I confess. I have not yet read the book. It is on my reading list. But I recently heard it being reviewed on the radio and the premise of actually needing darkness intrigued me immediately. Only by living through the extremes of darkness and light can we assimilate and respond to the whole spectrum of meaning in our lives.

A wound is followed by a blessing.

We bleed but we heal over.

We are crushed and we are downtrodden, but we are not beaten.

Moving from the impenetrable darkness of early grief into the light of living in new normality is a pivotal part of my grieving process for the loss of my own son James, with which I have lived for the past ten years.

Life contains gifts that we never anticipate, and it is on these that I plan to focus at Christmas rather than the loss of those with whom I would ideally be sharing the celebrations.

The turn of the year’s circle brings us round to Christmas again. It is our eleventh festive season without James and here we are, still standing, still living, still counting blessings for the life we now have. Our children and in turn their children provide the continuum for the future and bring us much joy.

Thank you to everyone who has read my words this year; they reflect my own opinions and musings. Thank you too for all the wonderful support and encouragement I continue to receive.

I wish you a blessedly peaceful time over the festivities.

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Worldwide Candle Lighting Sunday 13 December 7pm

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A poem for the TCF Candle-Lighting

The candle is lit; see the light

Soft at first, then glowing bright

Like a beacon in the night

Bringing you to our mind’s sight.

Clever match with tiny spark

Dispels the fears held in the dark

On memory’s journey we can embark

Recalling how you left your mark.

The flame burns strong and tall and true

Spirited; reminding us of you

How wonderfully through our lives you blew

Our pride and hope and love you drew.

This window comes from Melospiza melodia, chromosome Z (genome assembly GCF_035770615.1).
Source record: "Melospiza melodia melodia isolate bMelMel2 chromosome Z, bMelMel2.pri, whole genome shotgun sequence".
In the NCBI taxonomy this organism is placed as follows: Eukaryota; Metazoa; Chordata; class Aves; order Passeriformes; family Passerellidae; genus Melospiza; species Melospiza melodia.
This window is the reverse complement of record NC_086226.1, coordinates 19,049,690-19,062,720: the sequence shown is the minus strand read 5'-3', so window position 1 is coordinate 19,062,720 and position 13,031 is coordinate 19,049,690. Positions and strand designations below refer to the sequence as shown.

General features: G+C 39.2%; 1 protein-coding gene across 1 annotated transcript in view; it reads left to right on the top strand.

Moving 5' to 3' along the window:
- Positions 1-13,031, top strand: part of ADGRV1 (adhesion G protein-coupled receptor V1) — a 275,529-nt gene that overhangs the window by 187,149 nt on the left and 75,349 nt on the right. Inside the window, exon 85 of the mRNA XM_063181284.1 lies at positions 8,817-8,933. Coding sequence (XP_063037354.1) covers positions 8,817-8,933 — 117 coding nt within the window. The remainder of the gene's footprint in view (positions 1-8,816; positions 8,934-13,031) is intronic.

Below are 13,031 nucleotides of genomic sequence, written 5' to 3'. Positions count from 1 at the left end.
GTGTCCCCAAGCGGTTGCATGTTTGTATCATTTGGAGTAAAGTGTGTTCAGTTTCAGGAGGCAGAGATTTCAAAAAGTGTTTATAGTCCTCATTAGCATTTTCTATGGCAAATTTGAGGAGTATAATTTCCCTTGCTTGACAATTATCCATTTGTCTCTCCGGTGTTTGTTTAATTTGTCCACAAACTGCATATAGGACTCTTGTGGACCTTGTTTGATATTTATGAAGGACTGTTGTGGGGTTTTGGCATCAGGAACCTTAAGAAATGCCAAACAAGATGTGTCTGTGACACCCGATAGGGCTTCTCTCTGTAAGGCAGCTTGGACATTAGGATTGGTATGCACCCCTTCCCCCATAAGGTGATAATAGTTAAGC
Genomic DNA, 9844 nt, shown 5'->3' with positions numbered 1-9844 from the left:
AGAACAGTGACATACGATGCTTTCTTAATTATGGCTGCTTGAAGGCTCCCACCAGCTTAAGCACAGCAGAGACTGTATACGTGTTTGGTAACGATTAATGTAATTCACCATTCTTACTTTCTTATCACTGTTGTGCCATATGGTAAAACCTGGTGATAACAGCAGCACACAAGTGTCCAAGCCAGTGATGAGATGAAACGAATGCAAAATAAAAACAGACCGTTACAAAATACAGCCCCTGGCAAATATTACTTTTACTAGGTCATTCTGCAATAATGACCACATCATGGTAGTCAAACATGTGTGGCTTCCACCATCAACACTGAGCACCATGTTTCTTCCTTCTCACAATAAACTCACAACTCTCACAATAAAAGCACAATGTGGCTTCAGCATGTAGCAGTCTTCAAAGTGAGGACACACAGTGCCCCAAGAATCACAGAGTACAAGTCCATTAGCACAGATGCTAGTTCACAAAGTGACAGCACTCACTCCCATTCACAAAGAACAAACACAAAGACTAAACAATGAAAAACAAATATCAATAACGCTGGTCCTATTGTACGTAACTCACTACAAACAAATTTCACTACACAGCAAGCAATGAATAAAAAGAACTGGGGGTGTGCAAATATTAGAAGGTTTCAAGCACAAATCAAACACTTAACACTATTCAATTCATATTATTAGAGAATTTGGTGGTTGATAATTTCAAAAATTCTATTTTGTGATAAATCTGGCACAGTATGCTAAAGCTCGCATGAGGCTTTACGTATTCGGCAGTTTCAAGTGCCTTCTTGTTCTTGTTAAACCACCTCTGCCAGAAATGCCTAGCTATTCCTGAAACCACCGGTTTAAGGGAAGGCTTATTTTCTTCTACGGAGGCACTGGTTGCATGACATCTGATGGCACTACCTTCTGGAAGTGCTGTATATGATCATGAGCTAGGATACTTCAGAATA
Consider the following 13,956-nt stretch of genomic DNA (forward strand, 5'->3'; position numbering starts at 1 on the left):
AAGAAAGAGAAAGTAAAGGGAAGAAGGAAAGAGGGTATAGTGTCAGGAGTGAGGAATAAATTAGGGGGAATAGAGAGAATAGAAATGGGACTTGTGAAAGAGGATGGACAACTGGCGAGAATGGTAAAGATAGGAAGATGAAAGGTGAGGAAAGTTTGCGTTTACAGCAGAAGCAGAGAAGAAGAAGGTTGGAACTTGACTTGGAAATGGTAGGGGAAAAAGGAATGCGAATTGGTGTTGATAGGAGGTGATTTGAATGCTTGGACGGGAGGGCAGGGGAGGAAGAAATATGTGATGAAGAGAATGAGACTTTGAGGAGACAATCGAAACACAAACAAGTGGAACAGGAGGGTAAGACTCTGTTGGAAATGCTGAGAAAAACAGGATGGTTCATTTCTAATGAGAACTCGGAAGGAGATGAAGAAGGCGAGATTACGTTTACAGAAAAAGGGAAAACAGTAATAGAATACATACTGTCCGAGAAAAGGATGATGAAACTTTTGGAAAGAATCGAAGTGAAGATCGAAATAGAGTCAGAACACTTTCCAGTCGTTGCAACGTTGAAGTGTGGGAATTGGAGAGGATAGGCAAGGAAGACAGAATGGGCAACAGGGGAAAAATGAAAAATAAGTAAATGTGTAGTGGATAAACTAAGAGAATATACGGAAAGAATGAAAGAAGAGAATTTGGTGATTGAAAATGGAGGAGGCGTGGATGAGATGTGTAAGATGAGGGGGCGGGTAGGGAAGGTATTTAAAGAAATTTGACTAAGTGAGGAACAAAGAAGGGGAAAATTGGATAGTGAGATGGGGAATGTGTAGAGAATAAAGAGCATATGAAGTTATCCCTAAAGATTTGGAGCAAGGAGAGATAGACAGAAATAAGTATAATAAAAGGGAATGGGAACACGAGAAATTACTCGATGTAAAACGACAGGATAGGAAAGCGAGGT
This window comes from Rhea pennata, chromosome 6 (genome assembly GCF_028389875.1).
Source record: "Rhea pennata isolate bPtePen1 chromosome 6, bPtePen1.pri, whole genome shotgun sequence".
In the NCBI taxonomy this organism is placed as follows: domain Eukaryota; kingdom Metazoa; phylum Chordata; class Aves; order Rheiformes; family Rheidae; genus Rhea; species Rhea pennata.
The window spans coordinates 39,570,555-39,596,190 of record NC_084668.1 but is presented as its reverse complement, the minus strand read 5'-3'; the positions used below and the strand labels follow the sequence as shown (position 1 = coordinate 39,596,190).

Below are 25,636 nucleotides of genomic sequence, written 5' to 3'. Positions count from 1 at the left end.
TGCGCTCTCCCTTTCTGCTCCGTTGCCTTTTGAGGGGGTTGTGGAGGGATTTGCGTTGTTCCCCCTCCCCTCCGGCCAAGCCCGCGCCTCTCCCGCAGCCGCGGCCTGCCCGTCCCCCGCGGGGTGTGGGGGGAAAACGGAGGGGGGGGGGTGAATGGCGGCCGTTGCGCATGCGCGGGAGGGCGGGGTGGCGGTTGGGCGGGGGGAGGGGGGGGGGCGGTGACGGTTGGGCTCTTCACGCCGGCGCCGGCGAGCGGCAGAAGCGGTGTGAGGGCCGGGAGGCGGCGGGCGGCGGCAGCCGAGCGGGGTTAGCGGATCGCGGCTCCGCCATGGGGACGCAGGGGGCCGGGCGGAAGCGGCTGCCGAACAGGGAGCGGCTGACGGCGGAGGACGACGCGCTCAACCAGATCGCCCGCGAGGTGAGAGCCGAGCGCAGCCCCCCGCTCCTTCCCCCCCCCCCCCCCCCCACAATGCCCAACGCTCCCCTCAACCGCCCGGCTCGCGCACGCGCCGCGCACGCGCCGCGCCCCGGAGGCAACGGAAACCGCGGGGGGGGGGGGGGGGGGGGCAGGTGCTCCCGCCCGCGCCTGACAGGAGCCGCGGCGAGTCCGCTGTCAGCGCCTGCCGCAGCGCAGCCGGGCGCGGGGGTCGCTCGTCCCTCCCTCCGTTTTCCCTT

And if in sadness, our tears should flow

There is comfort in the candle’s glow

Solace and healing may be slow

But gradual joy we come to know.

We breathe in light in this special space

And feel soothed as darkness is displaced

Your love held close, never to replace

It stays as dear as your smiling face.

The candle is lit; see the light shine

The flame is upright and clear and fine

A symbol of peace; across the world we align

United in loss, be it yours or mine.

Adc/December2015

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Can you feel The Agape?

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Can you feel the Agape?

No I don’t mean can you feel the breeze whistling past your tonsils as you stand with your mouth wide open. Agape, (pronounced Ah-gah-pay) is a word I have only just discovered. Now I have read a little about it and I have also heard a rather lovely song about it (Agape, by Bears Den). It seems appropriate to consider the concept of Agape at this reflective time of year.

Stop rushing around, put down that tinsel and wrapping paper, and consider whether you can walk with the concept of Agape, or not.

One definition of Agape, which comes from Greek, is unconditional love that is always giving and impossible to take. It devotes total commitment to seeking your highest best no matter how anyone may respond. This form of love is totally selfless and does not change whether the love given is returned, or not.